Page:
Friday October 19, 2018
Home World PM Modi propo...

PM Modi proposes annual BRICS trade fair, $100 billion contingency reserve arrangement

0
//
138
Republish
Reprint

Ufa (Russia): Prime Minister Narendra Modi on Thursday proposed that the BRICS nations host an annual trade fair, adding that India would be happy to host the first such event of the five-nation bloc.

“I will propose an annual BRICS trade fair. India will be happy to host the first BRICS trade fair,” Modi said in his remarks at the BRICS Business Council meeting at the seventh BRICS Summit.

Narendra-ModiModi said that economic cooperation among the five countries of Brazil, Russia, India, China and South Africa is very important and would give a boost to manufacturing.

Modi spoke in Hindi and stressed the five nations should create synergies seeing each other’s advantages.

He said cooperation would also give a boost to skill development.

He said the BRICS New Development Bank has become a reality and has an Indian as its head in M.V. Kamath.

He proposed cross-BRICS collaboration and said the $100 billion BRICS Contingency Reserve Arrangement would help calm the economies.

He said customs arrangement among the BRICS nations would be a major step in boosting trade.

The five BRICS countries represent almost three billion people, or approximately 40 percent of the world population and have a combined GDP of $16.039 trillion, or 20 percent of the gross world product.

Russia’s Bashkortostan is hosting the seventh BRICS summit and the 15th Shanghai Cooperation Organization (SCO) summit in capital Ufa where around 10,000 visitors are expected during the two back-to-back summits.

The BRICS summit is set to formalize the $100 billion BRICS New Development Bank and a currency reserve pool worth another $100 billion.

Russia assumed the BRICS rotating leadership in April 2015. (IANS)

Click here for reuse options!
Copyright 2015 NewsGram

Next Story

The Answer to The Impending Questions On Demonetization Are Here

While it did broaden the country’s tax base, it was a nightmare for the immense, cash-dependent informal economy.

0
crop loan
Indian Currency. Pixabay

Nearly all of the currency removed from circulation in a surprise 2016 attempt to root out illegal hoards of cash came back into the financial system, Resever Bank of India  has announced, indicating the move did little to slow the underground economy.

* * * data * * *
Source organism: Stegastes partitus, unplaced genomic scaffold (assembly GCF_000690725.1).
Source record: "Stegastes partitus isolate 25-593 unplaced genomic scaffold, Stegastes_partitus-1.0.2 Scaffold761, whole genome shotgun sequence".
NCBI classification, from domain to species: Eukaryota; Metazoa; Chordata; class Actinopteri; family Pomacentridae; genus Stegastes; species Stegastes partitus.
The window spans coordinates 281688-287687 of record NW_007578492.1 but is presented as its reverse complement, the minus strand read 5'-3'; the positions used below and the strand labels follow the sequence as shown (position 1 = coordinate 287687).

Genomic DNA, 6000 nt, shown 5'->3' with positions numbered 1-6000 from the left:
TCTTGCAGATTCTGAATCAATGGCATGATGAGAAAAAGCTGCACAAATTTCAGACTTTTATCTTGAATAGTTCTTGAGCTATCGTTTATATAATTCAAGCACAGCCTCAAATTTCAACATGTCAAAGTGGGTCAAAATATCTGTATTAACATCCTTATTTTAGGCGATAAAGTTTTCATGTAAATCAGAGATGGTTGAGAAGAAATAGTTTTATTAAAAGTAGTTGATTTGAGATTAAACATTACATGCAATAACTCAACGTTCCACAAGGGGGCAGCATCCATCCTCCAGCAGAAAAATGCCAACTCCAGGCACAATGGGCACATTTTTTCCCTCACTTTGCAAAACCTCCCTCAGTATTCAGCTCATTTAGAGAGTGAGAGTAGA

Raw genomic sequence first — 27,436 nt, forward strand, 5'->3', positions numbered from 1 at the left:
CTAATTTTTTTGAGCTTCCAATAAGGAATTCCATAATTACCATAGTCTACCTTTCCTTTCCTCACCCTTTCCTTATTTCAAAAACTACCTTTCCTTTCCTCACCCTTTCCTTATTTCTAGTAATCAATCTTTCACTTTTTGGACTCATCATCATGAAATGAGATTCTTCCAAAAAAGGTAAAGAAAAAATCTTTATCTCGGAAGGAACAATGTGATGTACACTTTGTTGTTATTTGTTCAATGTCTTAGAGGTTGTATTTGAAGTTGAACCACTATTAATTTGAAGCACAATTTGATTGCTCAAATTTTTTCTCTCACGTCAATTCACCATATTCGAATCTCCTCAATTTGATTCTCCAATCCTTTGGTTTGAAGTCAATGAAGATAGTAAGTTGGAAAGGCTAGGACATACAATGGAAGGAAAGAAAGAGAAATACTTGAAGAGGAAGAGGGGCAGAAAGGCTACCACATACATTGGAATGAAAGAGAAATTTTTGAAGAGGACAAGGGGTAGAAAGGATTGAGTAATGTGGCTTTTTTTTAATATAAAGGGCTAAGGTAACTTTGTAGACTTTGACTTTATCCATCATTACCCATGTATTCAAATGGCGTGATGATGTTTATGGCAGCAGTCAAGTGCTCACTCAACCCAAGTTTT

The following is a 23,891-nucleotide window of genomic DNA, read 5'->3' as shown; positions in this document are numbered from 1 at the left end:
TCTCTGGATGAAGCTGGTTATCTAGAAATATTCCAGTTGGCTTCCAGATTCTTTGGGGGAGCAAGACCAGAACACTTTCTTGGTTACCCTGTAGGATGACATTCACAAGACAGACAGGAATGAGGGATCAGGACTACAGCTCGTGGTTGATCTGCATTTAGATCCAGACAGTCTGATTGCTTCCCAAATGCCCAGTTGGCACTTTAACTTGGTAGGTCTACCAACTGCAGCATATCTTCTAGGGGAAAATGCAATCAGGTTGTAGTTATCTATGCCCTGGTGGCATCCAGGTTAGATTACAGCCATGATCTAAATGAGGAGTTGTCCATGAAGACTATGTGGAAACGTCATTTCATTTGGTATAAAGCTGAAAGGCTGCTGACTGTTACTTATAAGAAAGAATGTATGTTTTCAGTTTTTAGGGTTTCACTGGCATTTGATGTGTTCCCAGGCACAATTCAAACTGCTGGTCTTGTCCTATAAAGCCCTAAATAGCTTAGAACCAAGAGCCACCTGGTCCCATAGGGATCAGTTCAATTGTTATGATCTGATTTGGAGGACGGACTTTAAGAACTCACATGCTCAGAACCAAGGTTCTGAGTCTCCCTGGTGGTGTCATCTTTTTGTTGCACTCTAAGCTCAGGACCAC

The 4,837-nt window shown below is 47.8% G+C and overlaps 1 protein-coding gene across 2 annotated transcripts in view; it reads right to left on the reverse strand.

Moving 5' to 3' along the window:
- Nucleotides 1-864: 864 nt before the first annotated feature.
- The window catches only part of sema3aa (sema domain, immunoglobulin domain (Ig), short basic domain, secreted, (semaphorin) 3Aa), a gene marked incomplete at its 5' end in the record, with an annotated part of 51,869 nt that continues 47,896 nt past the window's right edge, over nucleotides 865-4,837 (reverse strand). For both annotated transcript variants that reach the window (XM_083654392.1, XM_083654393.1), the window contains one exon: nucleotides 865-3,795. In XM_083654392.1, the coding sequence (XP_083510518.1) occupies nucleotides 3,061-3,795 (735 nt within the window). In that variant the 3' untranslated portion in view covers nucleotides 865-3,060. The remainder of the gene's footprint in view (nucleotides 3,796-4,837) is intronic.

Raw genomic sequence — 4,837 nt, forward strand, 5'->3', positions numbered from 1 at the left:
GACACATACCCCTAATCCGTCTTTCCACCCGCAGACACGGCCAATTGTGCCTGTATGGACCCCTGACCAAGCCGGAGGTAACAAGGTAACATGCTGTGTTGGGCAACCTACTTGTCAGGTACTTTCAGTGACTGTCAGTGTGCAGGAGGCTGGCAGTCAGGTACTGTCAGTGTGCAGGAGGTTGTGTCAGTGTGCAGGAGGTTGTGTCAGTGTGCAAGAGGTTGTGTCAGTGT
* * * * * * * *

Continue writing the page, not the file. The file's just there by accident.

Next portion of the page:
Prime Minister of India, Narendra Modi’s currency decree, which was designed to destroy the value of billions of dollars in untaxed cash stockpiles, caused an economic slowdown and months of financial chaos for tens of millions of people or demonetization.

Modi announced in a November 2016 TV address that all 500-rupee and 1,000-rupee notes, then worth about $7.50 and $15, would be withdrawn immediately from circulation. The banned notes could be deposited into bank accounts but the government also said it would investigate deposits over 250,000 rupees, or about $3,700. The government eventually released new currency notes worth 500 and 2,000 rupees.

 

demonetization
An activist of Congress party hold the banned 500 and 1000 rupee notes.

 

In theory, the decree meant corrupt politicians and businesspeople would suddenly find themselves sitting on billions of dollars in worthless currency, known here as “black money.”

“A few people are spreading corruption for their own benefit,” Modi said in the surprise nighttime speech announcement of the order. “There is a time when you realize that you have to bring some change in society, and this is our time.”

But even as the decree caused turmoil for those in India who have always depended on cash — the poor and middle class, and millions of small traders — the rich found ways around the currency switch. In the months after the decree, businesspeople said that even large amounts of banned currency notes could be traded on the black market, though middlemen charged heavy fees.

demonetization
Prime Minister Narendra Modi along with mayor, flickr

The reserve bank of India report said in its Wednesday report that 99.3 percent of the $217 billion in notes withdrawn from circulation had come back into the economy. Some officials had originally predicted that number could be as low as 60 percent.

Also Read: Diverse Gathering To Be Addressed This World BioFuel Day: PM Narendra Modi

“Frankly, I think demonetization was a mistake,” said Gurcharan Das, a writer and the former head of Proctor & Gamble in India. He said that while it did broaden the country’s tax base, it was a nightmare for the immense, cash-dependent informal economy.

“You can’t overnight change that in a country which is poor and illiterate. Therefore, for me it’s not only an economic failure but a moral failure as well,” Das said. (VOA)

Next Story